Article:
Tucked in the quiet inner streets of Melbourne’s suburban neighbourhood of Northcote is the Jenkins Street house sporting a discreet, old period-art deco facade.
At first glance, you will never imagine this home to incorporate an alluring, 110m2 contemporary extension utilizing the generous backyard. The original, 165m2 art deco home is a Northcote original from the 1930’s. To fulfill the owner’s wish to retain the unique character of the dilapidated house, Australia-based Architect Studio C.Kairouz Architects completed a sympathetic restoration with an interior update, and a walk bridge at the end of the original house that transports you from old to the new. The open concept living space adds airiness to the space and provides contrast between the modern-contemporary and old period-art deco.
The house, separated into two distinct sections by a glass walk bridge, exudes a sense of mystery and wonder as guests peer into the depths of the home upon entering the house. The quiet, private areas of the home are located at the front. Beautiful, Tasmanian oak timber flooring from the original house was restored along with the original ceiling rosettes. Accompanied by a touch of warm tones of wood and Scandinavian style furniture, the space evokes modern luxury and sense of tranquility.
In one corner of the room is the statement black kitchen which contrasts against the surrounding white walls of the room while hinting at the spatial separation. The oversized kitchen island features a cantilevered bench top that covers additional width, encouraging guests to sit down on the bar for chats.
The large glass walk bridge connecting the two sections of the house is conceptualized by C.Kairouz Architects as a passageway that transports you through time, creating an impactful transition between the two spaces. Constructed of mainly steel and glass, the bridge allows maximum sunlight into the south-facing block during the daytime. A large, family pool fills the space beneath, utilizing every inch of the back yard to create a functional space. This design adds an element of surprise for guests crossing the bridge, giving them a full view of the bright blue pool shimmering beneath.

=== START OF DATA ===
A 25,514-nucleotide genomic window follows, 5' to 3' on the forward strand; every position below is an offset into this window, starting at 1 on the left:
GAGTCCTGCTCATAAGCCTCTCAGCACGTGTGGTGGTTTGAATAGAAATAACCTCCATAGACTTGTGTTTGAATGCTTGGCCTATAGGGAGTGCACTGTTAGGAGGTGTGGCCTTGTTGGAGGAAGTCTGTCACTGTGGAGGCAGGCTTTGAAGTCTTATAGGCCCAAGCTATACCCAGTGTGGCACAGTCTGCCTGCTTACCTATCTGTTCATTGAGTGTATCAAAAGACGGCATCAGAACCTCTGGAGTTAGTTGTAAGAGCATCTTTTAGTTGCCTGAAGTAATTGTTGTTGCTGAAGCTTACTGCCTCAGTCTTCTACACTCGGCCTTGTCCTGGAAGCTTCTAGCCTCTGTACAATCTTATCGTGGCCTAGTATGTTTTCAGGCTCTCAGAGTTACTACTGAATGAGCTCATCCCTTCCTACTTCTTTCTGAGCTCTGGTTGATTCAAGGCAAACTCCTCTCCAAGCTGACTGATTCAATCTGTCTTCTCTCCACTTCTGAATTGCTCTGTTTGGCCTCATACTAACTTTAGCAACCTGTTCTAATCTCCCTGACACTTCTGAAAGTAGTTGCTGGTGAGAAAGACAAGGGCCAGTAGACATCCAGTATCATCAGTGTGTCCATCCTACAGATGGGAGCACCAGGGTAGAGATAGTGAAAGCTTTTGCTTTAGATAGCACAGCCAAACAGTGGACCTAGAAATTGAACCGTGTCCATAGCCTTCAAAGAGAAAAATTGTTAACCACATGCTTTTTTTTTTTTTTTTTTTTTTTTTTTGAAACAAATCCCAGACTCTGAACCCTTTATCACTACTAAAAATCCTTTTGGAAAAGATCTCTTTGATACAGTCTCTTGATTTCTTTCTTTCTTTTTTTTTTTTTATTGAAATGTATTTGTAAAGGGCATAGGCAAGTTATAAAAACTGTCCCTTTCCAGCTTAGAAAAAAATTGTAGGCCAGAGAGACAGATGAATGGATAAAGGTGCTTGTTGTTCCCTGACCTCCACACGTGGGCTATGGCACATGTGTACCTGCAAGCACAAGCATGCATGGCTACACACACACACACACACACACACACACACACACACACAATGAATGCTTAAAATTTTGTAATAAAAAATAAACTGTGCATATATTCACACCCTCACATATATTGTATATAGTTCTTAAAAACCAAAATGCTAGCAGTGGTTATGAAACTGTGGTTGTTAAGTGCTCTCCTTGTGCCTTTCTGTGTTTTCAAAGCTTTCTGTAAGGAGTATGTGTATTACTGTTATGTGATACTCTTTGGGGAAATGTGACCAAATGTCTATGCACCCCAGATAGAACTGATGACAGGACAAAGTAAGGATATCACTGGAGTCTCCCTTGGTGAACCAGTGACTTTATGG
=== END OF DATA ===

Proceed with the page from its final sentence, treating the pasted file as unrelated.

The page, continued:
The end of the walk bridge is met with a large open entertainment area surrounded by floor-to-ceiling windows that welcomes the northern sun. The cool, concrete floor and dark steel window frames elicit a modern industrial vibe different than the front of house. Inspired by the linear lines of the roof on the original house, C.Kairouz Architects incorporated angled lines and ceilings throughout the structure, translating into the angled ceilings and oversized roof that spread like wings in the sky.
The modern and muted interior continues into the baths of the house, where sandblasted glass windows provide privacy while letting ample light in during the day.
Jenkins Street house is a unique project that thoughtfully retains the authenticity and character of houses in the neighbourhood. It quietly pays homage to the art deco era, while providing a functional, extended space for raising a young suburban family.